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When Auburn played Kansas State, the better team won

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Kansas State did the hard part against Auburn. The Wildcats shut down the Tigers' run game and tilted the field in their favor. But mistake avoidance is also part of winning football, and KSU couldn't keep from shooting itself in the foot.

Jamie Squire

In one of the more intriguing coaching matchups of the early college football season, Gus Malzahn's No. 5 Auburn Tigers held off Bill Snyder's No. 20 Kansas State Wildcats, 20-14, in Manhattan on Thursday night. It was one of the stranger games of 2014 thus far. Defenses played a larger role than expected, and the home team's unstable play stole the show, for better and worse. With Week 4 already off to a strange start, let's make some sense of what we saw Thursday night.

1. The better team won

Auburn averaged more yards per play, made fewer crippling errors, and actually took advantage of its scoring opportunities. And with a chance to put the game away, Malzahn's team put the game away.

Because of the opportunities that KSU both created and botched, it's easy for this result to take on an "Auburn was lucky" or "KSU handed the Tigers the game" tone, and while that's true to a certain degree, let's not lose focus of the simple fact that Auburn didn't make the crippling mistakes KSU made and that, for the game as a whole, Auburn's offense was more steady and successful than Kansas State's. Avoiding mistakes is part of playing strong football, and only one team did it in Manhattan.

2. The other team defined the game

Obviously. It felt like a bit of a letdown seeing Snyder's team so wonderfully follow the script, only to undo its own progress. To win this game, the Wildcats needed to tilt the field in their favor and take Auburn out of its offensive comfort zone (i.e. control the run game). They did so beautifully.

Of Auburn's 12 possessions, nine began at or inside the Tigers' 25. An early, silly KSU fumble on a botched exchange handed the Tigers the ball at KSU's 21, and a late-game interception set them up near midfield. But the field tilting was successful for the most part; Auburn started drives at its 1, 12, 20, 20, 24, 24, 25, 25, and 25. Meanwhile, six of KSU's 11 drives started beyond its 35.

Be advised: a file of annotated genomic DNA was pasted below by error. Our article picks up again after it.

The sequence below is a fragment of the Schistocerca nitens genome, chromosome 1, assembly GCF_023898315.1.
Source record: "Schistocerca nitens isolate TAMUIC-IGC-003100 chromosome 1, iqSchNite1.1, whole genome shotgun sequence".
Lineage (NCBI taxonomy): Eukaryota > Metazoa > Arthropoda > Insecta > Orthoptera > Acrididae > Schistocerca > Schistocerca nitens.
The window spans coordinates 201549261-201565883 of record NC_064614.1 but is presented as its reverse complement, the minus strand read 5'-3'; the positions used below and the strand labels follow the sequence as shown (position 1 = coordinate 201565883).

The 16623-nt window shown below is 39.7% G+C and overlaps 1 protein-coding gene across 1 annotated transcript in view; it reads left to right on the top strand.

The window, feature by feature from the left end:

Pinning Auburn deep and avoiding big gashes on the ground were necessities, and the Wildcats pulled off that part of the gameplan with aplomb. KSU clogged the line of scrimmage and almost completely prevented running backs Cameron Artis-Payne and Corey Grant from getting rolling (combined: 28 carries, 90 yards). They dared Auburn quarterback Nick Marshall to pass, and for a while, he couldn't. He completed just five of his first 13 passes for 56 yards and an interception. And after a nice finish to the second quarter (four-for-five, 62 yards, and a touchdown), he was mostly harmless in the third quarter as well (three-for-six, 27 yards).

Auburn's got too much talent to stop for four quarters, however. There's almost no way you're going to keep the Tigers under 20 points, and when Auburn absolutely needed to move the ball, it found a way. Marshall was five-for-seven for 86 yards in the fourth quarter, throwing a lovely fade to D'haquille Williams to give Auburn a 17-7 lead with 14 minutes left, then delivering a strike to Williams for 39 yards on third-and-long to ice the game with two minutes remaining.

3. Ifs, buts, candy, nuts

KSU set the game up to play out exactly as it wanted, but that only matters if you finish the job.

Thanks to the magic of field position, the Wildcats created two to three more scoring opportunities than the Tigers -- trips inside the opponent's 40: KSU 7, Auburn 5 (four if you don't count Auburn's final drive, in which it wasn't actually trying to score) -- and simply couldn't finish.

Tyler Lockett not only dropped a touchdown pass but deflected directly to Jonathan Jones for an interception. Jack Cantele missed a 41-yard field goal attempt. Cantele missed a 42-yard attempt that was addled by a bad snap. Cantele missed a 22-yard attempt badly.

Cantele is a solid kicker who had a nightmare of a night, but even if he'd only made one field goal (two of them were, after all, from beyond 40 yards), KSU put itself in position to lead by about a 20-10 margin heading into the fourth quarter.

But while there was some luck involved (particularly on Jones' interception, and the 22-yard kick that Cantele probably makes nine times out of 10), and while Auburn teed up a couple of potential turnovers that KSU politely declined, don't penalize Auburn for the fact that KSU made bigger mistakes. Creating opportunities is only part of the game. And again, Auburn outgained the Wildcats. This wasn't a game like the one two weeks ago, when KSU outgained Iowa State by 150 yards but was almost done in by a couple of unique plays.